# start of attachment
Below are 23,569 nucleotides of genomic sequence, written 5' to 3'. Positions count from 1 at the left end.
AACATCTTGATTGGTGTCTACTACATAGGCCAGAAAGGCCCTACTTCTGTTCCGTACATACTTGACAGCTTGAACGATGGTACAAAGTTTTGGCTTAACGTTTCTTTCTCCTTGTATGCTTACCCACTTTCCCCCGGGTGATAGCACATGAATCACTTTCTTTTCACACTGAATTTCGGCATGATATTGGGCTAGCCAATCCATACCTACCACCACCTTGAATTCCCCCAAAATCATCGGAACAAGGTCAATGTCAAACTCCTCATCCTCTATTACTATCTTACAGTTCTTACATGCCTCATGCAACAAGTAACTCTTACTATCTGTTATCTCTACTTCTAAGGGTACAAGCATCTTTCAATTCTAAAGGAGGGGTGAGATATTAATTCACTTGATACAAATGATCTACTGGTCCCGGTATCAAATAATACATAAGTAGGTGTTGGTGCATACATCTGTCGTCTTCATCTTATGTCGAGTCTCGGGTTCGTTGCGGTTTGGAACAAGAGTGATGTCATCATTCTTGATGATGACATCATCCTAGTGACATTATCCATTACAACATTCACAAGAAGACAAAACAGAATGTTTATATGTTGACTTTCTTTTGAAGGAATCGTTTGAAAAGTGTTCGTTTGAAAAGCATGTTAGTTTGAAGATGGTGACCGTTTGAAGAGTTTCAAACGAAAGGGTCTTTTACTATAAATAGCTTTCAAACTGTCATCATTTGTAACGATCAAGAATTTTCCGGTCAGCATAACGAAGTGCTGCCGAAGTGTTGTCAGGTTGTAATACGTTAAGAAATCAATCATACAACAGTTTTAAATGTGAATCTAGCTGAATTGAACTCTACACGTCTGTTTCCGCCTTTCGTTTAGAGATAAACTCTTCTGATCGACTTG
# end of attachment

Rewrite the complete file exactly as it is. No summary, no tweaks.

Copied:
Below are 23,569 nucleotides of genomic sequence, written 5' to 3'. Positions count from 1 at the left end.
AACATCTTGATTGGTGTCTACTACATAGGCCAGAAAGGCCCTACTTCTGTTCCGTACATACTTGACAGCTTGAACGATGGTACAAAGTTTTGGCTTAACGTTTCTTTCTCCTTGTATGCTTACCCACTTTCCCCCGGGTGATAGCACATGAATCACTTTCTTTTCACACTGAATTTCGGCATGATATTGGGCTAGCCAATCCATACCTACCACCACCTTGAATTCCCCCAAAATCATCGGAACAAGGTCAATGTCAAACTCCTCATCCTCTATTACTATCTTACAGTTCTTACATGCCTCATGCAACAAGTAACTCTTACTATCTGTTATCTCTACTTCTAAGGGTACAAGCATCTTTCAATTCTAAAGGAGGGGTGAGATATTAATTCACTTGATACAAATGATCTACTGGTCCCGGTATCAAATAATACATAAGTAGGTGTTGGTGCATACATCTGTCGTCTTCATCTTATGTCGAGTCTCGGGTTCGTTGCGGTTTGGAACAAGAGTGATGTCATCATTCTTGATGATGACATCATCCTAGTGACATTATCCATTACAACATTCACAAGAAGACAAAACAGAATGTTTATATGTTGACTTTCTTTTGAAGGAATCGTTTGAAAAGTGTTCGTTTGAAAAGCATGTTAGTTTGAAGATGGTGACCGTTTGAAGAGTTTCAAACGAAAGGGTCTTTTACTATAAATAGCTTTCAAACTGTCATCATTTGTAACGATCAAGAATTTTCCGGTCAGCATAACGAAGTGCTGCCGAAGTGTTGTCAGGTTGTAATACGTTAAGAAATCAATCATACAACAGTTTTAAATGTGAATCTAGCTGAATTGAACTCTACACGTCTGTTTCCGCCTTTCGTTTAGAGATAAACTCTTCTGATCGACTTG